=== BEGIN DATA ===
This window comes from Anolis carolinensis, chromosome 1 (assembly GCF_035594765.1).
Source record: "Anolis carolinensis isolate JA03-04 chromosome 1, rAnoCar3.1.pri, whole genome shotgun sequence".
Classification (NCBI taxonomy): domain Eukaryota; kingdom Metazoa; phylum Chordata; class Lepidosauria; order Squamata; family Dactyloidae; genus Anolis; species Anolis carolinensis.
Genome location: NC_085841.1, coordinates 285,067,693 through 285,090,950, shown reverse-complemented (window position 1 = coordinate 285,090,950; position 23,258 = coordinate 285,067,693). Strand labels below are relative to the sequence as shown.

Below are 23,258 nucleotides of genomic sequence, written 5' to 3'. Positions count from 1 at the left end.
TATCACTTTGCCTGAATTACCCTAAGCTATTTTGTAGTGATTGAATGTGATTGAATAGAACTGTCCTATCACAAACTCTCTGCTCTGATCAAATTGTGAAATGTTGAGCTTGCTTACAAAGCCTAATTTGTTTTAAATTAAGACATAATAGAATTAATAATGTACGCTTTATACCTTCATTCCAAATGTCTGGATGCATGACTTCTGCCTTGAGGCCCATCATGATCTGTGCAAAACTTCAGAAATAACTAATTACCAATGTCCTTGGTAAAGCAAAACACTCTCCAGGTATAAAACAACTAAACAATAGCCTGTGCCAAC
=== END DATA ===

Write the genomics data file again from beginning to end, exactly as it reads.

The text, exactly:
This window comes from Anolis carolinensis, chromosome 1 (assembly GCF_035594765.1).
Source record: "Anolis carolinensis isolate JA03-04 chromosome 1, rAnoCar3.1.pri, whole genome shotgun sequence".
Classification (NCBI taxonomy): domain Eukaryota; kingdom Metazoa; phylum Chordata; class Lepidosauria; order Squamata; family Dactyloidae; genus Anolis; species Anolis carolinensis.
Genome location: NC_085841.1, coordinates 285,067,693 through 285,090,950, shown reverse-complemented (window position 1 = coordinate 285,090,950; position 23,258 = coordinate 285,067,693). Strand labels below are relative to the sequence as shown.

Below are 23,258 nucleotides of genomic sequence, written 5' to 3'. Positions count from 1 at the left end.
TATCACTTTGCCTGAATTACCCTAAGCTATTTTGTAGTGATTGAATGTGATTGAATAGAACTGTCCTATCACAAACTCTCTGCTCTGATCAAATTGTGAAATGTTGAGCTTGCTTACAAAGCCTAATTTGTTTTAAATTAAGACATAATAGAATTAATAATGTACGCTTTATACCTTCATTCCAAATGTCTGGATGCATGACTTCTGCCTTGAGGCCCATCATGATCTGTGCAAAACTTCAGAAATAACTAATTACCAATGTCCTTGGTAAAGCAAAACACTCTCCAGGTATAAAACAACTAAACAATAGCCTGTGCCAAC